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A Little Bit of Weight Loss Goes a Long Way


To lose weight, it’s best to set small, achievable goals. One success leads to the next. How much weight do you need to lose? Research suggests losing as little as 5% of your starting weight will make a big difference.

Too much weight increases your risk of developing Type 2 diabetes, heart disease, and cancer. Researchers from the Washington University School of Medicine in St. Louis looked into how much weight loss would be necessary to reduce the risk of these life-threatening conditions.

Food for Thought

Their study, published in the journal Cell Metabolism, examined 40 obese volunteers who showed signs of insulin resistance. Insulin resistance is a pre-diabetic condition that interferes with the ability of cells to use insulin for absorbing glucose—the sugar your body makes from digesting carbohydrates. Glucose is used as energy by all the cells and organs in our bodies. If unable to get into the cells, glucose builds up in the blood and damages the lining of blood vessels. Cells become starved for energy, triggering the pancreas to produce even more insulin in an effort to help cells absorb glucose.

Blood vessel damage caused by glucose attracts plaque deposits. Left unchecked, insulin resistance ruins the ability of the pancreas to produce insulin, while the body’s cells lose their ability to use insulin. The outcome is Type 2 diabetes, which further increases the risk of heart disease. In fact, heart disease is the number one killer of people with Type 2 diabetes.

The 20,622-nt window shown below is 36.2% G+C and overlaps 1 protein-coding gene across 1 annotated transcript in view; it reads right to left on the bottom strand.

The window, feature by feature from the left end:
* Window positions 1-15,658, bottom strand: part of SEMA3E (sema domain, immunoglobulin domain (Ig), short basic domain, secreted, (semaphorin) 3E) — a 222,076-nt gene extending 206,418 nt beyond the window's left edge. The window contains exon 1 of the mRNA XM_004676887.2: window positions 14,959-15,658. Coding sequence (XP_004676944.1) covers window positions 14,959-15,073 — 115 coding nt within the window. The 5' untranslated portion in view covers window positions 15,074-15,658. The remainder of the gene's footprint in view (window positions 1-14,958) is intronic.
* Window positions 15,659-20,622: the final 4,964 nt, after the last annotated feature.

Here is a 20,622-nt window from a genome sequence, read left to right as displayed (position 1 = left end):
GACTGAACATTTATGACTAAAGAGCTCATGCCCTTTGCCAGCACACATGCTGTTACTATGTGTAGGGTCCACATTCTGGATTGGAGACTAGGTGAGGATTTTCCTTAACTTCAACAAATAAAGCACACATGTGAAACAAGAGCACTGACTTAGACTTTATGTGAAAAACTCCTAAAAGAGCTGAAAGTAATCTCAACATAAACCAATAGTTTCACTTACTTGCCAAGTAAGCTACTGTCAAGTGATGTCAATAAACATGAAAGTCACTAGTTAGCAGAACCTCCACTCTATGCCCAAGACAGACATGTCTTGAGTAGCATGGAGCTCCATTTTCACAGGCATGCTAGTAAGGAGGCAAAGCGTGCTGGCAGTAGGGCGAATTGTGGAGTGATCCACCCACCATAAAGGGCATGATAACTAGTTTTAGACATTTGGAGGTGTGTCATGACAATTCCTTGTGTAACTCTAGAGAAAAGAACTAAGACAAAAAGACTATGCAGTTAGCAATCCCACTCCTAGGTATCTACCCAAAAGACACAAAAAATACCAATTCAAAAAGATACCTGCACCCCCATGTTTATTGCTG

5% Dividend

In the study, volunteers were assigned randomly to programs designed to either maintain their weight or to lose 5%, 10%, or 15% of their weight. Those who lost only 5% showed significant improvements in pancreatic function and the ability of cells in their body to use insulin. Those who lost slightly more showed even greater improvement. The takeaway from the study is that if your weight has you worried about your health, take heart that losing as little as 5% of your body weight will send you on your way to a healthier future.

SMART Goal Setting

Focus first on what you want to accomplish today. Achieving daily goals will give you the ability to meet weekly, monthly, and yearly goals. Setting SMART goals will help build your confidence to commit to the 5% target:

  • S – Specific
  • M – Measurable
  • A – Attainable
  • R – Rewarding
  • T – Timely

Unlike the general statement “losing a pound,” walking 300 minutes in the next week is specific. Instead of “walking more often,” 300 minutes a week is measurable. If 300 minutes a week is unrealistic, 150 minutes a week may be more attainable. If you don’t like to walk, perhaps riding a bike or swimming would be more rewarding. Finally, one week is the timely standard that ultimately determines whether the goal is met.

Article by Bill Jennings, ACSM-CEP, Touchmark Fitness Professional